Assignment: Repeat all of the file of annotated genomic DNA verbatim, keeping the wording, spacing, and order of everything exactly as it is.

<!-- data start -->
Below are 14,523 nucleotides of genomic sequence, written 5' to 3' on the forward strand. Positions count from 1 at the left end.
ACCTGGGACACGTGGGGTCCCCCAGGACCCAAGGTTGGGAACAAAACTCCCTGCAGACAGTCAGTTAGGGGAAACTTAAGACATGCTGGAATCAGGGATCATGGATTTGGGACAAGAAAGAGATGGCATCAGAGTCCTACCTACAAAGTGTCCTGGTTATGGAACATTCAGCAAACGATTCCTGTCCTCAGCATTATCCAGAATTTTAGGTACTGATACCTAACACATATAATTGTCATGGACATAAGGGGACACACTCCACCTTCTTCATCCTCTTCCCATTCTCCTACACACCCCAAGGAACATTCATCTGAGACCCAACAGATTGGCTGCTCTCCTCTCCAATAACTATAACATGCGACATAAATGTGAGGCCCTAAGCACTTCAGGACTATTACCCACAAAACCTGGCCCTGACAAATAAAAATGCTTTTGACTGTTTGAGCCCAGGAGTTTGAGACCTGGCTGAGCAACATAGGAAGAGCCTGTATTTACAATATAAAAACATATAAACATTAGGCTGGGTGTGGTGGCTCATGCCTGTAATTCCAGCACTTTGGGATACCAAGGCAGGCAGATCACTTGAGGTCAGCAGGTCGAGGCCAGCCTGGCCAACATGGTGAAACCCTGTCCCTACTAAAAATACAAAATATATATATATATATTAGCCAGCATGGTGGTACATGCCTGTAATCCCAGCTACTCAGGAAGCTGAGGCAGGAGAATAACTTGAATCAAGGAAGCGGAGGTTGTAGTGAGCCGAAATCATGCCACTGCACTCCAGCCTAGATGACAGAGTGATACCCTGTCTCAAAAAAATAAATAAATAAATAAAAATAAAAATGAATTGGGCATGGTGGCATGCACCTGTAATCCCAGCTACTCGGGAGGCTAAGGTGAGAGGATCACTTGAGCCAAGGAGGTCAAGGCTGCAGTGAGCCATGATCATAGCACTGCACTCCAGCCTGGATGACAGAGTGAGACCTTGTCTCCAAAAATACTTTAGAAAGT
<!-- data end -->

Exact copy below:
Below are 14,523 nucleotides of genomic sequence, written 5' to 3' on the forward strand. Positions count from 1 at the left end.
ACCTGGGACACGTGGGGTCCCCCAGGACCCAAGGTTGGGAACAAAACTCCCTGCAGACAGTCAGTTAGGGGAAACTTAAGACATGCTGGAATCAGGGATCATGGATTTGGGACAAGAAAGAGATGGCATCAGAGTCCTACCTACAAAGTGTCCTGGTTATGGAACATTCAGCAAACGATTCCTGTCCTCAGCATTATCCAGAATTTTAGGTACTGATACCTAACACATATAATTGTCATGGACATAAGGGGACACACTCCACCTTCTTCATCCTCTTCCCATTCTCCTACACACCCCAAGGAACATTCATCTGAGACCCAACAGATTGGCTGCTCTCCTCTCCAATAACTATAACATGCGACATAAATGTGAGGCCCTAAGCACTTCAGGACTATTACCCACAAAACCTGGCCCTGACAAATAAAAATGCTTTTGACTGTTTGAGCCCAGGAGTTTGAGACCTGGCTGAGCAACATAGGAAGAGCCTGTATTTACAATATAAAAACATATAAACATTAGGCTGGGTGTGGTGGCTCATGCCTGTAATTCCAGCACTTTGGGATACCAAGGCAGGCAGATCACTTGAGGTCAGCAGGTCGAGGCCAGCCTGGCCAACATGGTGAAACCCTGTCCCTACTAAAAATACAAAATATATATATATATATTAGCCAGCATGGTGGTACATGCCTGTAATCCCAGCTACTCAGGAAGCTGAGGCAGGAGAATAACTTGAATCAAGGAAGCGGAGGTTGTAGTGAGCCGAAATCATGCCACTGCACTCCAGCCTAGATGACAGAGTGATACCCTGTCTCAAAAAAATAAATAAATAAATAAAAATAAAAATGAATTGGGCATGGTGGCATGCACCTGTAATCCCAGCTACTCGGGAGGCTAAGGTGAGAGGATCACTTGAGCCAAGGAGGTCAAGGCTGCAGTGAGCCATGATCATAGCACTGCACTCCAGCCTGGATGACAGAGTGAGACCTTGTCTCCAAAAATACTTTAGAAAGT